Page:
4. Mads Mikkelsen Is Not Your Parents’ Hannibal
Aside from his the villainous turn as Le Chiffre in Casino Royale, American audiences don’t know enough about Mads Mikkelsen to be afraid. After his take on Hannibal, they really should be; possibly more so than the interpretations of Cox and Hopkins. That isn’t meant to spit on the greatness of either, but when dealing with an icon like Hannibal Lecter, you need to attack with your own, unexpected angle.
Where past performances of Hannibal have been straight-up menacing, the show allows Mikkelsen to play a glorious cipher that can’t be fully understood. He is as much a mentor and (twisted) guardian as he is a villain. His slightest twitch can speak volumes and nobody does the vacant, wheels-turning stare better than Mikkelsen. You might not be able to fully understand him, but you won’t be able to take your eyes off him. Actually, it’s better that you don’t.
5. The Guest Stars Are to Die For
In only one, 12-episode season, Fuller has managed to build not only a great main ensemble, but has recruited several awesome guest stars to play against type. Only instead of simply putting them in dark roles, he throws them in a pitch-black room, locks the door and demands they claw their way out. Eddie Izzard, Molly Shannon and Gina Torres are just a few to leave their mark. But the best guest star by far has been Gillian Anderson (The X-Files) as Hannibal’s own psychotherapist.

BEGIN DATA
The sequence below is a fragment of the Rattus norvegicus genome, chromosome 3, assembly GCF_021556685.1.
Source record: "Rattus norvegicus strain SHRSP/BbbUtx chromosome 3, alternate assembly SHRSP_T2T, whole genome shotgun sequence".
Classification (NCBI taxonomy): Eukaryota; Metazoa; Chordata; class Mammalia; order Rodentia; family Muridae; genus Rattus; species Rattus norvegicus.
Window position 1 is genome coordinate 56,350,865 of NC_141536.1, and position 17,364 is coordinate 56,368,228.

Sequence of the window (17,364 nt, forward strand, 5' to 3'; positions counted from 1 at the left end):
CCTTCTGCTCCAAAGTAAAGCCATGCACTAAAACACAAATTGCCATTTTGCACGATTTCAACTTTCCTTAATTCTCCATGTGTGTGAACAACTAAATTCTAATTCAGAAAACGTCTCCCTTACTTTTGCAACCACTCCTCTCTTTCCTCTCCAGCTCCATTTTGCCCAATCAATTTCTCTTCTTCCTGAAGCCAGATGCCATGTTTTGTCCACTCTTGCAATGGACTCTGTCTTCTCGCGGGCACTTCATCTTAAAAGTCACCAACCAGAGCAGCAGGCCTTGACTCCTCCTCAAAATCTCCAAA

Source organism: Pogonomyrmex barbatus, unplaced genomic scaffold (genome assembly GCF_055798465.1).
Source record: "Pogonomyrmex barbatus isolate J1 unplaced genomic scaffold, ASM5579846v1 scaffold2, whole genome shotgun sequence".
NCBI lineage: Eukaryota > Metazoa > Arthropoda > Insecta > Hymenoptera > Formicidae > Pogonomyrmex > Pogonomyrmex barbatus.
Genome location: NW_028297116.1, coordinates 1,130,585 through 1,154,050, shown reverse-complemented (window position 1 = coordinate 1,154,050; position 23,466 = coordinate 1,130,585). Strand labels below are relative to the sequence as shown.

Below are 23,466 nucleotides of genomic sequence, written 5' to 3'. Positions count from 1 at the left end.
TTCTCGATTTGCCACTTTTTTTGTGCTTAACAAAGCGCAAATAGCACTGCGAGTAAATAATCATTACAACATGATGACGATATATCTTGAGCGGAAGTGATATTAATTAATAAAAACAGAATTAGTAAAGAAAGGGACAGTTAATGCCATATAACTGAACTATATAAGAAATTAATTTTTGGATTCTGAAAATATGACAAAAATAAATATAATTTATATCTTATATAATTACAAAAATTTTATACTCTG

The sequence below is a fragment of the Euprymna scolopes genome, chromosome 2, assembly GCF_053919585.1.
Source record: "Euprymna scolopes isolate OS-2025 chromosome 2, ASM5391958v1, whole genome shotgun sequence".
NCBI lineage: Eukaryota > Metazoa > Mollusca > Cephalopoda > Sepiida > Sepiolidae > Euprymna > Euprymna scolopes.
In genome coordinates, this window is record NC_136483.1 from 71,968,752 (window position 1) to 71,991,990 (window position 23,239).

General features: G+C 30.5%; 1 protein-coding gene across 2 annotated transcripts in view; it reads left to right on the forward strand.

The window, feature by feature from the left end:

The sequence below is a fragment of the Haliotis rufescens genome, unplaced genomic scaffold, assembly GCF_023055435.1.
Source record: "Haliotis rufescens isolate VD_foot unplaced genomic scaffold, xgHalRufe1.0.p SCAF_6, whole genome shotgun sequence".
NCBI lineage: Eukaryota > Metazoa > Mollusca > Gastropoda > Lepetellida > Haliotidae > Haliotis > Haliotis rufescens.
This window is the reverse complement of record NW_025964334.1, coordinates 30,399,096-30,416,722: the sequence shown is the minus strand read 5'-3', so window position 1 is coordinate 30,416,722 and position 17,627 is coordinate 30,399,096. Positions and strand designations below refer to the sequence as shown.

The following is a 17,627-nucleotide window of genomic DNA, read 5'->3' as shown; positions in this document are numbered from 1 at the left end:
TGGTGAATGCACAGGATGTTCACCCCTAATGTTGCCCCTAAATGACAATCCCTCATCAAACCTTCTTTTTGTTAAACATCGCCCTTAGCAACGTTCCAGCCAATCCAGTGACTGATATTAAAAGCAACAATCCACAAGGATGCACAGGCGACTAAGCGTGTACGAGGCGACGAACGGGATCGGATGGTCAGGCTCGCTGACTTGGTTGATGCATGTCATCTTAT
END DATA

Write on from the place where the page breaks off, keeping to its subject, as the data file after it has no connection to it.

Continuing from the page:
And that was just one season. With a second season on the way, one can only dream that other Fuller alums may appear. Kristen Chenoweth and Lee Pace, anyone? And Fuller wants David Bowie as Hannibal’s uncle!? GOD, YES.
6. Bryan Fuller Is an Unsung Master
As revered for his writing as his visual style, few have ever called Fuller shows dull. Regrettably, none of his shows have had the numbers needed to survive and most were cancelled after only one or two seasons. But few players in TV are as persistent and dedicated as Fuller and he’s primed to turn Hannibal into his masterpiece.
Under his guidance, the show veers away from the “killer of the week” model and has meticulously built a web of a show, focused on visual stimulation, mental power-plays and minute details. Past cases come back to haunt you and play into the show’s overall arc. You immediately want to go back and rewatch to catch what you didn’t notice before.
Pre-Hannibal, it was easy to peg Fuller as a provider of fun, albeit light TV viewing. But now, he’s reached a new personal level of mastery in storytelling; building an atmosphere and cast that can’t be resisted. Just when you think you have the show figured out, he brings something new to light, often by throwing someone deeper into the dark. With Fuller, it’s not just candy, pies and light-viewing anymore. It’s a full-blown feast.
Join the Patrón Social Club to get invited to cool private parties in your area, and the chance to win a four-person trip to a mystery city for an an exclusive Patrón summer party.
Want to write for Thought Catalog about pop culture, books, TV, movies or music? Email Nico Lang at firstname.lastname@example.org.